Researchers have developed a deep learning-based model to accurately predicting renewable energy demand and pricing.
Researchers at the Chung-Ang University in South Korea have developed a deep learning-based forecasting model to more efficiently predict the demand and market prices from renewable energy sources which are integrated into the power grid through microgrids.
Microgrid operators have had issues with the unpredictability of renewable energy sources, which may provide more than enough energy one day and far less on another, due to weather conditions. As a result, prices tend to be locked in months in advance, which can lead to high costs or loss of revenue for one side of the deal, depending on how much renewable energy supply is available.
“The proposed data-driven forecasting method employs a long short-term memory model, an artificial neural network with feedback connections. Its hyperparameters are optimized by a genetic algorithm-adaptive weight particle swarm optimization algorithm, while a global attention mechanism identifies important features from input parameter data,” said Professor Mun-Kyeom Kim of the Department of Energy System Engineering at Chung-Ang University. “Both these algorithms can help overcome the limitations of the conventional methods and improve the prediction accuracy and efficiency of the model.”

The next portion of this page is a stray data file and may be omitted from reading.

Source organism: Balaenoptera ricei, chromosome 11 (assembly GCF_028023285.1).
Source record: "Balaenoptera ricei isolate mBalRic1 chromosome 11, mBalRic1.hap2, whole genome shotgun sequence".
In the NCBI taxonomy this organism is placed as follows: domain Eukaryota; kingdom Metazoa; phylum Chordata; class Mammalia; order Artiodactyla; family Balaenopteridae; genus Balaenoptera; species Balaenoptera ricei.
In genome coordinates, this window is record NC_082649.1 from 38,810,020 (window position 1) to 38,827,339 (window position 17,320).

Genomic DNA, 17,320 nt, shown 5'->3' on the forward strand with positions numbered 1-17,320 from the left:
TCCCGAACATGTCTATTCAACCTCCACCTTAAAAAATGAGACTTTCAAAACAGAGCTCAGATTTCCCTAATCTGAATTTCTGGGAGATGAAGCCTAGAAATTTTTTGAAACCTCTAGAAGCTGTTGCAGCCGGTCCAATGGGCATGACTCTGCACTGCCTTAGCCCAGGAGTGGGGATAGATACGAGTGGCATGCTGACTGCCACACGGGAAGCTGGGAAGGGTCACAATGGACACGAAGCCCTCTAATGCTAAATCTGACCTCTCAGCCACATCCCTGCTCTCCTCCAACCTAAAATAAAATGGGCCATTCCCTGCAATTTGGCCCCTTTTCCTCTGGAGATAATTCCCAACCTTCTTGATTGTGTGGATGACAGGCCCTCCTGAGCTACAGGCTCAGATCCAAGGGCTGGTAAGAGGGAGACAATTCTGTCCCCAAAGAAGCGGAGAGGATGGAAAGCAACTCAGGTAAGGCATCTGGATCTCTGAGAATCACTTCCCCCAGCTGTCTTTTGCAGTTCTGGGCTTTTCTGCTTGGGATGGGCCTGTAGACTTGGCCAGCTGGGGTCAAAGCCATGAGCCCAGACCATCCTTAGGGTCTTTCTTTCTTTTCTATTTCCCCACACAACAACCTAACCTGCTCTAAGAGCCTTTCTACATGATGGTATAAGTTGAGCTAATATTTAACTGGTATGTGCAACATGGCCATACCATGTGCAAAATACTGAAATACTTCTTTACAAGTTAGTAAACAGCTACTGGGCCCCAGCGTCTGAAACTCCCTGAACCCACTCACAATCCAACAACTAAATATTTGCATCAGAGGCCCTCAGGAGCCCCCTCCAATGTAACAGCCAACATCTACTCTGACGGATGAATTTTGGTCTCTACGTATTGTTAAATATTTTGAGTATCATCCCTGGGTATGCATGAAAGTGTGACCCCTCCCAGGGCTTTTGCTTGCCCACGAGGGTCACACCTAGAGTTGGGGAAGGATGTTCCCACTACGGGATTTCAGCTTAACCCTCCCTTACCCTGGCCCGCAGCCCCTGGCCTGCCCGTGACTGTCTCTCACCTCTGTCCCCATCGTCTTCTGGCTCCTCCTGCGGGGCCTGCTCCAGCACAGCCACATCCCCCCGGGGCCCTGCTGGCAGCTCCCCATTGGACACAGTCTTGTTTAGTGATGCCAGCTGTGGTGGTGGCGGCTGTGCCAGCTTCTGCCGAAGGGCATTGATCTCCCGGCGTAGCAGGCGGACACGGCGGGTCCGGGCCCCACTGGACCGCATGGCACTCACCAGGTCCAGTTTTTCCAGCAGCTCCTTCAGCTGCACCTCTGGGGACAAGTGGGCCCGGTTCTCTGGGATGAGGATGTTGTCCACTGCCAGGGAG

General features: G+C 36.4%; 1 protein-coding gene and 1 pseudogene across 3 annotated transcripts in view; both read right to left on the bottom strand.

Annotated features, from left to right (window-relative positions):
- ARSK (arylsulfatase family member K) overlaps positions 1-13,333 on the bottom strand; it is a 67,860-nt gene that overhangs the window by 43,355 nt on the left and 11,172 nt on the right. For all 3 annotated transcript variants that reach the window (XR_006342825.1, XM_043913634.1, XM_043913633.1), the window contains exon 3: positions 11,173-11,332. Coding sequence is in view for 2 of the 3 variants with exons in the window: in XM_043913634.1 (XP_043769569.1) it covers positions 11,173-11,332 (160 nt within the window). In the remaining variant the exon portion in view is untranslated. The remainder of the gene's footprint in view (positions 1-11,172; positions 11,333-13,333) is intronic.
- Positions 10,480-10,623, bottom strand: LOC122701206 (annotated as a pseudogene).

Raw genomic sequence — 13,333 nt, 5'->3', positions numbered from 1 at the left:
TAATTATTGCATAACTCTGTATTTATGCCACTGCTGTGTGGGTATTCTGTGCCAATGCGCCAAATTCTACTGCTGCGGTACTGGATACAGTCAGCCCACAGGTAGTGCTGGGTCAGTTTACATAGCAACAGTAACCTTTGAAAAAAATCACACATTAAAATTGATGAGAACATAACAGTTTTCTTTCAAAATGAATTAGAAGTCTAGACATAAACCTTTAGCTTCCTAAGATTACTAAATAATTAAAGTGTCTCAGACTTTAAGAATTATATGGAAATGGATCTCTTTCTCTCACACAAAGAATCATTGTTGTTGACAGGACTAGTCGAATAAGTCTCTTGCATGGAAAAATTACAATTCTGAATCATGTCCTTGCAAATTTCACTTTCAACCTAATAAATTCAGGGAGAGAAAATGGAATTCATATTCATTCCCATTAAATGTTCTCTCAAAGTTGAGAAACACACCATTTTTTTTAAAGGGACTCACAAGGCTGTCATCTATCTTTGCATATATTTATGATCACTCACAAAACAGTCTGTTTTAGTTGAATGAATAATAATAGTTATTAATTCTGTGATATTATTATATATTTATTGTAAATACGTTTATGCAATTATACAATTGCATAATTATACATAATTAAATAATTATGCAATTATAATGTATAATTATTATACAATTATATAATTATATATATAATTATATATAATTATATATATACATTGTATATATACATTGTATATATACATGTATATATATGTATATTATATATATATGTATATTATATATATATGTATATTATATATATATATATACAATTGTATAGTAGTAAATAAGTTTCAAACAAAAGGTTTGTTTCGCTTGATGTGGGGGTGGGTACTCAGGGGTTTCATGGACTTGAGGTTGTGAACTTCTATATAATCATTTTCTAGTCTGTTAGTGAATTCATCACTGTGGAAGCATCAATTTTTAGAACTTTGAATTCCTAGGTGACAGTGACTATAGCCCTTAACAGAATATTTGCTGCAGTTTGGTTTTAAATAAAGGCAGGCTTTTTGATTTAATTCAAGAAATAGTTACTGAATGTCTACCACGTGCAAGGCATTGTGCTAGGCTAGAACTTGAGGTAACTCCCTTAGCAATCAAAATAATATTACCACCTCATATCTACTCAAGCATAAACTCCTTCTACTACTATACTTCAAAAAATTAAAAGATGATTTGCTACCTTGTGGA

Integration of analytics and forecasting is embedded into some power grids, but for the most part, the way energy is priced and supplied has stayed the same for decades. This worked with coal and gas, but for renewable energy, the entire market needs to change to avoid certain parties being harmed by unexpected weather conditions.
“[The model] will accelerate the integration of renewable resources in power supply networks while enabling microgrid operators to solve day-ahead energy management issues. This, in turn, will improve the regional electric grid reliability, provide low-cost clean energy to people, and promote local sustainability. Ultimately, it can open doors to zero-emission electricity sources that can make carbon neutrality by 2050 a realistic goal to achieve,” said Kim.
Energy from renewable sources could reach up to 25 percent worldwide by 2030, with the European Union aiming for 40 percent by that time. By 2050, some such as the United Nations project over 80 percent of energy will come from renewable sources, although some other projections state that Africa, India, and the Middle East are unlikely to be at a stage of rejuvenation of their energy supply to be above 50 percent by 2050.